momentarily but drop immediately
  • Represents a single skill
  • N13 (9 with a mutation)
  • 11 could hold and 2 could pick up
  • 6/13 (46.2) looked at the object
  • 4/13 (30.1) had some form of reach

23
Level 3
  • Pick up and hold a large object and sometimes a
    small object
  • Increased variability, combination of movements
    and greater potential for function
  • N8 (5 with mutation)
  • 4/8 (50) looked at the object
  • 3/8 (37.5) could reach
  • 1/8 (12.5) picked up a small object

24
Level 4
  • Reach, grasp, hold and pick up one of the large
    objects
  • Could not grasp, hold and pickup a small object
  • N12 (6 with a mutation)
  • Two could also pick up and hold a small object
    but need help to grasp the small object
  • 11/12 (91.7) looked at the object
  • 8/12 (66.7) reached accurately
  • 3/12 (25.0) initiated movement satisfactorily
  • no close approximation when pre-shaping the hand

25
Level 5
  • Reach, grasp, pick up and hold a small object
    using a raking grasp
  • N10 (7 with a mutation)
  • All girls looked at the object
  • 8/10 (80.0) reached accurately
  • 8/10 (80.0) initiated movement satisfactorily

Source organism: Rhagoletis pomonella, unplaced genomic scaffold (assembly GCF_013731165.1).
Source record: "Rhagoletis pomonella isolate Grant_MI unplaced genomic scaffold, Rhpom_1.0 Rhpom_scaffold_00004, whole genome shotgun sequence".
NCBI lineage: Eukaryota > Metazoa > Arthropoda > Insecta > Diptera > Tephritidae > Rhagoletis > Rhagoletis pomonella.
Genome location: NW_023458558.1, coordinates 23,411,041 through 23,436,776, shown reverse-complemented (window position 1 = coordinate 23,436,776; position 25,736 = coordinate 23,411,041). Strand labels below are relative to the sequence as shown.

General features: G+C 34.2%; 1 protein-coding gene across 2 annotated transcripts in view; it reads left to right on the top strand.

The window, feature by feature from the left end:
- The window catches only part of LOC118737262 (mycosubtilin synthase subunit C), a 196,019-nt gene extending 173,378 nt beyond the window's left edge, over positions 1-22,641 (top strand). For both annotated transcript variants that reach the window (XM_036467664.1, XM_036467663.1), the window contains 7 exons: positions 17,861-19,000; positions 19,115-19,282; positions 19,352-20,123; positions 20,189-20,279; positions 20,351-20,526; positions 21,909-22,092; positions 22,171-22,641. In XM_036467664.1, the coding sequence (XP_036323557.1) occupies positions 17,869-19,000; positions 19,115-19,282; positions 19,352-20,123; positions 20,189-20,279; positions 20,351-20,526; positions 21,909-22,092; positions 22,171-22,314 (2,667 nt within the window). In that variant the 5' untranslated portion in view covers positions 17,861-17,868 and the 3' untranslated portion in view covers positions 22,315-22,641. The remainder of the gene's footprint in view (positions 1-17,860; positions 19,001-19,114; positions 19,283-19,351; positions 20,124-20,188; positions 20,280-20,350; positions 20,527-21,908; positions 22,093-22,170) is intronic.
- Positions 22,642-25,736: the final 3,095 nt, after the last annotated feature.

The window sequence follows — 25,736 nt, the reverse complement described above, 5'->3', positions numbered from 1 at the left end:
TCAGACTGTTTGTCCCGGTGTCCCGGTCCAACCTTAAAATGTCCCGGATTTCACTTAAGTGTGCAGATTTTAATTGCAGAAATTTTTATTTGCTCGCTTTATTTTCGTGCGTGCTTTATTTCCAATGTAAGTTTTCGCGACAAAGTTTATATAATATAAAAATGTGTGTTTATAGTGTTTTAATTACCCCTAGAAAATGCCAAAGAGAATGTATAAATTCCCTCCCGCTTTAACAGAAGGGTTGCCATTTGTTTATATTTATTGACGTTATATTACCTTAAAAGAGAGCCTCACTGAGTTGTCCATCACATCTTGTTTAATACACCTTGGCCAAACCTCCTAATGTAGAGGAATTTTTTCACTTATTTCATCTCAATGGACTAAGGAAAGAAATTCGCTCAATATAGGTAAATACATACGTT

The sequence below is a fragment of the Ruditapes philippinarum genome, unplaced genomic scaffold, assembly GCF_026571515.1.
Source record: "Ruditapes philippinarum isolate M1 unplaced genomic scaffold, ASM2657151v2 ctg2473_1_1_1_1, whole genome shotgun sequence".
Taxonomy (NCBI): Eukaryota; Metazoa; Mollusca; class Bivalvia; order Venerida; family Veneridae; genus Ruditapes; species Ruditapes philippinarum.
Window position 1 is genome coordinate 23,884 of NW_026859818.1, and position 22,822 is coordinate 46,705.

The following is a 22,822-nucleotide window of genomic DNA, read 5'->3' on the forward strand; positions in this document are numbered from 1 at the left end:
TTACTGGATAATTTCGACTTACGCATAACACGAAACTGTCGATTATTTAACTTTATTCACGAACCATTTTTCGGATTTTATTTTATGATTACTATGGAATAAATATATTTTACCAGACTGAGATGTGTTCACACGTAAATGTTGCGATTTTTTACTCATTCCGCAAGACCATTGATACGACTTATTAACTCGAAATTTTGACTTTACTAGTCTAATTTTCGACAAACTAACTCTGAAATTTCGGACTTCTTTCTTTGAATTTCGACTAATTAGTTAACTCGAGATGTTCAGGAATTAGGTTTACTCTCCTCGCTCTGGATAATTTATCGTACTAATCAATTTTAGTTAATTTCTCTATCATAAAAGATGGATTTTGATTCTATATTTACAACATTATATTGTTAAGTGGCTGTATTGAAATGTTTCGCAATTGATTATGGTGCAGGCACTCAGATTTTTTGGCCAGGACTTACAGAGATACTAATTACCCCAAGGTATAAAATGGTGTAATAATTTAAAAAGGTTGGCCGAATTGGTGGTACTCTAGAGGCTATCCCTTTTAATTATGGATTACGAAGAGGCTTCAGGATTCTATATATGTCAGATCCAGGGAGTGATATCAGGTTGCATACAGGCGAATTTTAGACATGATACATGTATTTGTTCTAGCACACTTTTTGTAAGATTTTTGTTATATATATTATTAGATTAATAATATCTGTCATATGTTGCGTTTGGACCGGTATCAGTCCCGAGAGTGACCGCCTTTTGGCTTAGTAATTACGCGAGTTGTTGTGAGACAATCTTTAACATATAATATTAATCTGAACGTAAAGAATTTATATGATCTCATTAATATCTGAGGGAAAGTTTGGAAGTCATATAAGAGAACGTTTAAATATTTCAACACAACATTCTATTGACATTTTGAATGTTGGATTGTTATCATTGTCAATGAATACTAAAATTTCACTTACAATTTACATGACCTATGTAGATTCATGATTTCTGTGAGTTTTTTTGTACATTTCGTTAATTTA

• 2/10 (20.0) could transfer
  • 0/10 (0.0)had close pre-shaping of the hand

26
Level 6
  • Reach, grasp, pick up and hold a small object
    using the thumb a scissors, inferior pincer or
    pincer grasp
  • N 20 (19 with mutation)
  • All girls looked at the object
  • All girls reached accurately
  • 15/20 (75.0) initiated movement satisfactorily
  • 0 could transfer
  • 3/20 (15.0) had close pre-shaping of the hand

27
Level 7
  • Could achieve level 6 and also demonstrated
    ability to transfer an object
  • N8 (6 with mutation)
  • All looked at the object
  • All reached accurately
  • 7/8 (87.5) initiated movement satisfactorily
  • None had close approximation of hand orientation
    and size recognition when preshaping hand

28
Level 8
  • Those who could achieve level 7 and who also
    demonstrated close pre-shaping skills of hand
    orientation and size recognition
  • N 6 (3/6 with mutation)
  • All looked at the object, reached accurately and
    initiated movement satisfactorily

29
Distribution of hand function level
30
What next?
  • Validation of scale
  • Construct Relationship between hand function
    and finger feeding, age, genotype, WeeFIM scores
  • Concurrent - relationship between hand function
    and Pineda scale item (existing scale with the
    biggest spread of abilities)
  • Content and face probably reasonable from
    todays presentation
  • Reliability test retest and intertester R

31
Special thanks go to...
  • National Institutes of Health
  • NHMRC
  • Australian Paediatric Surveillance Unit
  • Anne Marie Williams
  • Jenny Downs, Carol Philippe, Philippa Carter, Ami
    Bebbington,Sue Fyfe and the team
  • Janelle Lillis and family
  • Bill Callaghan and the Rett Syndrome Association
    of Australia
  • The families and clinicians who support the
    research so well

Current funding NIH 1 R01 HD043100-01A1 NHMRC
303189